Saturday, 15 December 2012

The Golden Horn

When we have enjoyed one kind of work by Poul Anderson, it is good to move on to a similar one. That is why I have continued rereading his novels and stories set in various periods of the past, rather than returning to his futuristic fictions, for so long. I am now rereading The Golden Horn (New York, 1980) although as yet I have barely begun the Prologue.

The Foreword shows us the wealth of the author's sources and also that this text is more firmly embedded in the relevant literature than would usually be expected of an adventure novel published as a paperback:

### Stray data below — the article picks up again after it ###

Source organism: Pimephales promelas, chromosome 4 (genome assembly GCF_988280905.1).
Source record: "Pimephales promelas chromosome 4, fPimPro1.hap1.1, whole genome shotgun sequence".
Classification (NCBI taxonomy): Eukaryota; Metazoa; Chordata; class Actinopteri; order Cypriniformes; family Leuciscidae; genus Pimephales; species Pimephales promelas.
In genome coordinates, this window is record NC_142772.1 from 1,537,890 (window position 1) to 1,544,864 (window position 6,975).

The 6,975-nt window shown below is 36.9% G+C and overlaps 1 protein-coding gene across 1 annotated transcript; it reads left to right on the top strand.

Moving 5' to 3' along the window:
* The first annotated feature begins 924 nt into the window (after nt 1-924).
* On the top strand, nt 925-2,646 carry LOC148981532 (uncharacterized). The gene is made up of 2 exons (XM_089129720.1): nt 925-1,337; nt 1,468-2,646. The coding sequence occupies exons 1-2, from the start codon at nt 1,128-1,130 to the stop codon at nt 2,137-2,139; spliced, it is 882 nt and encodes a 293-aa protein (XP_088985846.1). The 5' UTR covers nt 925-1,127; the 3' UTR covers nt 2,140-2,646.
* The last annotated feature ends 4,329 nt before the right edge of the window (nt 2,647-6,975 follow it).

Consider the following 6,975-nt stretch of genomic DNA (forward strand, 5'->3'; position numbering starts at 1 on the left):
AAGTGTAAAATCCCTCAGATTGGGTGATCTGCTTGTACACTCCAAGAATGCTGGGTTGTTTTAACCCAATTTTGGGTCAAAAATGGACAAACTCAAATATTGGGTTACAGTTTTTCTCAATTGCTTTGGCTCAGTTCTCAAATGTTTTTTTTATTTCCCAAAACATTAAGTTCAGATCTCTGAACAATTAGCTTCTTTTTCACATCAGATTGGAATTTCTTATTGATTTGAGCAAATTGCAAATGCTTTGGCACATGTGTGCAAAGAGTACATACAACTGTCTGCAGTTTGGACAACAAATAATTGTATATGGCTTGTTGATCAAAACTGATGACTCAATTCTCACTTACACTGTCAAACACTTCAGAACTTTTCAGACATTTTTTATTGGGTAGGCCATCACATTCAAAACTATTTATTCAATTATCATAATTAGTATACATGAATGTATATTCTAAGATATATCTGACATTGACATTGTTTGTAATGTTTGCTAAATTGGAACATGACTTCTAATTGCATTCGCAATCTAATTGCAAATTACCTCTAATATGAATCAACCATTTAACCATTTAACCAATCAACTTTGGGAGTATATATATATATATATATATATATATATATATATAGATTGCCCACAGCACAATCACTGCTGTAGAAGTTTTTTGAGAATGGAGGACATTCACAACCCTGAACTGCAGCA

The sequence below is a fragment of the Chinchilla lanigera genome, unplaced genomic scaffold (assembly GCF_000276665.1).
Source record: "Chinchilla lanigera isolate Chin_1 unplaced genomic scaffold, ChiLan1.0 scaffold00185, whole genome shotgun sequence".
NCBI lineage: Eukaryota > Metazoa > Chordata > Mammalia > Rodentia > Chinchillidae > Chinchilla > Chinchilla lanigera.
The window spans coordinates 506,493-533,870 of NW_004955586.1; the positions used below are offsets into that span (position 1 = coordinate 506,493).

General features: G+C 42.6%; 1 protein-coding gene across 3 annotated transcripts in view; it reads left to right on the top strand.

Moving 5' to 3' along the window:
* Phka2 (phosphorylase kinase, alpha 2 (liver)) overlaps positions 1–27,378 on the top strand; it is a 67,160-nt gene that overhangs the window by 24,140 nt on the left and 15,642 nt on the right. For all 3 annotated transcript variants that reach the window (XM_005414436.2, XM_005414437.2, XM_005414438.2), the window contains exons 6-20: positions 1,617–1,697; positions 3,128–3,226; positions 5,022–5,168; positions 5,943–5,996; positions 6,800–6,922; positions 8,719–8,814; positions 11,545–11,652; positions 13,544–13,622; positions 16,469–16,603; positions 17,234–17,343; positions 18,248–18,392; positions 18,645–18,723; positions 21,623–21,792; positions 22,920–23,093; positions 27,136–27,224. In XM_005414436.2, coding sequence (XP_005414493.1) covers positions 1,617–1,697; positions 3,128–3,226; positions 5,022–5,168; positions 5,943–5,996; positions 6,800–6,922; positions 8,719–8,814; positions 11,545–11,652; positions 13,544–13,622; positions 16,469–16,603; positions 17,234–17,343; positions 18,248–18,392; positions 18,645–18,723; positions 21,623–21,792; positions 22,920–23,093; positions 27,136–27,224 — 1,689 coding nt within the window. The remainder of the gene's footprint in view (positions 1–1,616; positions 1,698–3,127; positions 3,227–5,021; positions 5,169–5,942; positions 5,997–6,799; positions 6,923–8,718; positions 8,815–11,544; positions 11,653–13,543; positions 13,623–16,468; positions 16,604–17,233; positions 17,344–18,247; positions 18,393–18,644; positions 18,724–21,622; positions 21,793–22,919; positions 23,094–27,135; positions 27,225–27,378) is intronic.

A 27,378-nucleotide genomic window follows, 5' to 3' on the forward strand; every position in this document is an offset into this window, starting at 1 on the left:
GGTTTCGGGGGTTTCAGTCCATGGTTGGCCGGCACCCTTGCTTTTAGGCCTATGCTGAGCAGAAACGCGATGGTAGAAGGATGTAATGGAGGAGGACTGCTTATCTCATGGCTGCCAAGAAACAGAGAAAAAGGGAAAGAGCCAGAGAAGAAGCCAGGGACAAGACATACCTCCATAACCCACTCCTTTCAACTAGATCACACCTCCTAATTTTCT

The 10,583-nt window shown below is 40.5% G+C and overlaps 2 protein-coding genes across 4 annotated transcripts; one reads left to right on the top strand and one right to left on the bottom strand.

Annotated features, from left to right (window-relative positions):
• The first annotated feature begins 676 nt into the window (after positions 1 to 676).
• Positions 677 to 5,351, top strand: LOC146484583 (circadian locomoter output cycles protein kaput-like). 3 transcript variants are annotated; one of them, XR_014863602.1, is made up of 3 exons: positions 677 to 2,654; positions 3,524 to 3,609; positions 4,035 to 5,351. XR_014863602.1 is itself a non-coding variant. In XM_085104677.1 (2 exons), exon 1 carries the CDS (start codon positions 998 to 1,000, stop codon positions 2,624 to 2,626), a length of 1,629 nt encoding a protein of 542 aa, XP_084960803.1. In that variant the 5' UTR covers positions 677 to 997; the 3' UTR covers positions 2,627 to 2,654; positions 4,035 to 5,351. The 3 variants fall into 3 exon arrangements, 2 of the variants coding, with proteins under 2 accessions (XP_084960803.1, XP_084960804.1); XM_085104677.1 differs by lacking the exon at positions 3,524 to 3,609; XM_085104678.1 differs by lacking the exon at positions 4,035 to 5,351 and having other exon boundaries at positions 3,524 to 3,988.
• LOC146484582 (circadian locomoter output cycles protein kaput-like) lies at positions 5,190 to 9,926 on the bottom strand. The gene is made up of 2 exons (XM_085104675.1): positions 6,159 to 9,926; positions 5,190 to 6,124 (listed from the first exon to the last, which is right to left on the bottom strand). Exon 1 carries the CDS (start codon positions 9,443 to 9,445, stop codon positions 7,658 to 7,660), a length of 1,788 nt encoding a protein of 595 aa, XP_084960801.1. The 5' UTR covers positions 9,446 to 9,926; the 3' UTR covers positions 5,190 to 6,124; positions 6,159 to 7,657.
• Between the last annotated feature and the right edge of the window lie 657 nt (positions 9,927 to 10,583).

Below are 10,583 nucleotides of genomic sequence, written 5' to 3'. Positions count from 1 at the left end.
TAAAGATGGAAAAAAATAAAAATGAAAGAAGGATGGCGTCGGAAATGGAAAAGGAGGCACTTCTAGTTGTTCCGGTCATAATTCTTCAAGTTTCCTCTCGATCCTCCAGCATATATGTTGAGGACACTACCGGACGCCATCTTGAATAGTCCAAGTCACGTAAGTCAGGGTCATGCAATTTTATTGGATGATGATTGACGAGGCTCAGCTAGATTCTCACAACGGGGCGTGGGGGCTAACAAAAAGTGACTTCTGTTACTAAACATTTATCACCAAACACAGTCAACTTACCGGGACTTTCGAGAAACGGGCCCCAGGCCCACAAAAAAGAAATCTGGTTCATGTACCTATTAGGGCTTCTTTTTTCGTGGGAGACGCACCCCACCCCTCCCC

"...all skaldic poetry translated in this book, including Harald's own, is authentic." (p. 11)

Anderson quotes some of the same sources as for his historical fantasies, eg, Saxo Grammaticus, but in the Trilogy of which The Golden Horn is Book 1, as in The Golden Slave and Rogue Sword, he presents straight historical fiction so:

"...Saxo's yarn of Harald's fight with a dragon is pretty clearly mythical, and therefore omitted..." (p. 12)

- whereas a fight with a dragon is included in Three Hearts And Three Lions because that novel is a heroic fantasy. As I have said before, Anderson was a master of all the genres. And The Golden Horn is good to read after completing Rogue Sword.

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